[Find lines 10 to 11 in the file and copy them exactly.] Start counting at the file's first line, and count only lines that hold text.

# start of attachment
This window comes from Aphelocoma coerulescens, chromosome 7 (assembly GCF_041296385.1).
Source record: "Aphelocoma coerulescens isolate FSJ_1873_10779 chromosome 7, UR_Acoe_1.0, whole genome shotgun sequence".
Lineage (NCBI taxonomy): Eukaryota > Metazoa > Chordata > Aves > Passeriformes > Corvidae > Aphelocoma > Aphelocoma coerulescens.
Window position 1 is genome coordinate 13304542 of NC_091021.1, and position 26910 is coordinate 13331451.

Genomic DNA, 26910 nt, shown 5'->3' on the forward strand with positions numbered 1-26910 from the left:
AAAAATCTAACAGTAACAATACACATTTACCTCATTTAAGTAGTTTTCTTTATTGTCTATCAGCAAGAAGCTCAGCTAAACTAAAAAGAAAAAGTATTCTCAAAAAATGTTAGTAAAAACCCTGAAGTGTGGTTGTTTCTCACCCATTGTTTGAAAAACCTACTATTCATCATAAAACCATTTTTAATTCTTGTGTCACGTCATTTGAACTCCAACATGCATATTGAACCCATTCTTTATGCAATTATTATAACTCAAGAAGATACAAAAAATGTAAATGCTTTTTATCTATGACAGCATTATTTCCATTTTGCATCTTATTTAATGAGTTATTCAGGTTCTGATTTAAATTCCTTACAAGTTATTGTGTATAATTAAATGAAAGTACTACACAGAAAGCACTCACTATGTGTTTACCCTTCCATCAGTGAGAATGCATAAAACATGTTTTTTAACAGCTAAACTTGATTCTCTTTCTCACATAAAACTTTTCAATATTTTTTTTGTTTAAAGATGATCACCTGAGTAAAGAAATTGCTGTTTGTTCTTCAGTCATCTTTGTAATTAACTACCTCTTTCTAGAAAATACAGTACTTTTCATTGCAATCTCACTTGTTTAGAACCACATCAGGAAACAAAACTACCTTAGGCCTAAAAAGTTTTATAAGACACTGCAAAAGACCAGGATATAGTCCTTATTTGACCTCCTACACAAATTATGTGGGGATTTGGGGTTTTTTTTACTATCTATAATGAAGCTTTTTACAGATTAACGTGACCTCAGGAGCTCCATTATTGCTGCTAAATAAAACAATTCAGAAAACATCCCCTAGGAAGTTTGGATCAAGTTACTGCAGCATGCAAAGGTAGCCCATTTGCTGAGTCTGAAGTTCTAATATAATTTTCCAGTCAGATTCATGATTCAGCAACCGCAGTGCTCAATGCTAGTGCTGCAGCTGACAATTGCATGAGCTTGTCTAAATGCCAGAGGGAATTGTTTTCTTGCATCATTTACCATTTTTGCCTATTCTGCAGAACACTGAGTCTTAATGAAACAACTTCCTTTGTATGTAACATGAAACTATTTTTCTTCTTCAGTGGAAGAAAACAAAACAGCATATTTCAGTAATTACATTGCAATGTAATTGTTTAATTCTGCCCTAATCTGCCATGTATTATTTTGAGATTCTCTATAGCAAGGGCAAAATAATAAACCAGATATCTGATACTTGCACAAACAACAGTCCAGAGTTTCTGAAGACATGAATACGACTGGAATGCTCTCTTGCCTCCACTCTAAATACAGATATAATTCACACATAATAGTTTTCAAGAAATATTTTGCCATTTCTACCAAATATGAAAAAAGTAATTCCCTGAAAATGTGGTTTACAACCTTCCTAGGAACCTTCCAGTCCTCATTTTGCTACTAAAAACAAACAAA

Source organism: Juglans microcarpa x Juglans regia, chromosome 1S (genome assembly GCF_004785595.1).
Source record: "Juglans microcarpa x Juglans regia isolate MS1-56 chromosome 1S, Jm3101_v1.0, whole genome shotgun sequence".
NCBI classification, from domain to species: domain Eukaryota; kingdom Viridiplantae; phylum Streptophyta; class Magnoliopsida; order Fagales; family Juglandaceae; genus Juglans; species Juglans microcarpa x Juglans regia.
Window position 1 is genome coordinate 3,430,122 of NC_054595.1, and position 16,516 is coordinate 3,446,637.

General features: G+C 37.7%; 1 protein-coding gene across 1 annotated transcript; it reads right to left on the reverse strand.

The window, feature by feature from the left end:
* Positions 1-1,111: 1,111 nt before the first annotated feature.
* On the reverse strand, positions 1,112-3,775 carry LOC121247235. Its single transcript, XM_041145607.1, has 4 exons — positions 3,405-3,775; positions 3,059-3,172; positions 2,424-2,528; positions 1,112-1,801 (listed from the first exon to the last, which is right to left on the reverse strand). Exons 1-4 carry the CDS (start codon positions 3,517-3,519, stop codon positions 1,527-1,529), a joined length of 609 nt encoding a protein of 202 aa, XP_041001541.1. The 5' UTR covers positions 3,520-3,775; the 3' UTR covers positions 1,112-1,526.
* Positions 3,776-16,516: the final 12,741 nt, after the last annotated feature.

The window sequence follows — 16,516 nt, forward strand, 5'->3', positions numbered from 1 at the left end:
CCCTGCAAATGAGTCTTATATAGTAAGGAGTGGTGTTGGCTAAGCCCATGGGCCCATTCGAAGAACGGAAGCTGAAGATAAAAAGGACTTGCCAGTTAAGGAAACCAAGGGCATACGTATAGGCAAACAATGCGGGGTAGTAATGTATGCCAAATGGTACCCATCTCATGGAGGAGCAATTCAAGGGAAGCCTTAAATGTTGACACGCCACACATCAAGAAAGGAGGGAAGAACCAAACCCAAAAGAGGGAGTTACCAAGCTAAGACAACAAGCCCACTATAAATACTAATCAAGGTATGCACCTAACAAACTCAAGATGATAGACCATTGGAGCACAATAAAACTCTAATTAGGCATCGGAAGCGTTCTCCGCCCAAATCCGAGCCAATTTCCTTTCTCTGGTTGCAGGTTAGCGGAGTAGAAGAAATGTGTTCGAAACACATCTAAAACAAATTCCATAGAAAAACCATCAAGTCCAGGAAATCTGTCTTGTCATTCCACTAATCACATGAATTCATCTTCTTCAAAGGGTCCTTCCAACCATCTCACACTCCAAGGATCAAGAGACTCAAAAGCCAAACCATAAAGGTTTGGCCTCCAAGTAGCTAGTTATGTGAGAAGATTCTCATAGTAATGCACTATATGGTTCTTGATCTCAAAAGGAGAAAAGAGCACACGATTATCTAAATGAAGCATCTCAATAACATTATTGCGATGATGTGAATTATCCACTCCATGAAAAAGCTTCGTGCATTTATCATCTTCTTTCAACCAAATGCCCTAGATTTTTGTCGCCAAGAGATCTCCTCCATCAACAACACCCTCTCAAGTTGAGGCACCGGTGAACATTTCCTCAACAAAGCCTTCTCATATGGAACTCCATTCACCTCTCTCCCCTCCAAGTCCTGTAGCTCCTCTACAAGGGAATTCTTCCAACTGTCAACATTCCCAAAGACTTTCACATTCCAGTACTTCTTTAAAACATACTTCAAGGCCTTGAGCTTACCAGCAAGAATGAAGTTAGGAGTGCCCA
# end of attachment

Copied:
Window position 1 is genome coordinate 3,430,122 of NC_054595.1, and position 16,516 is coordinate 3,446,637.

General features: G+C 37.7%; 1 protein-coding gene across 1 annotated transcript; it reads right to left on the reverse strand.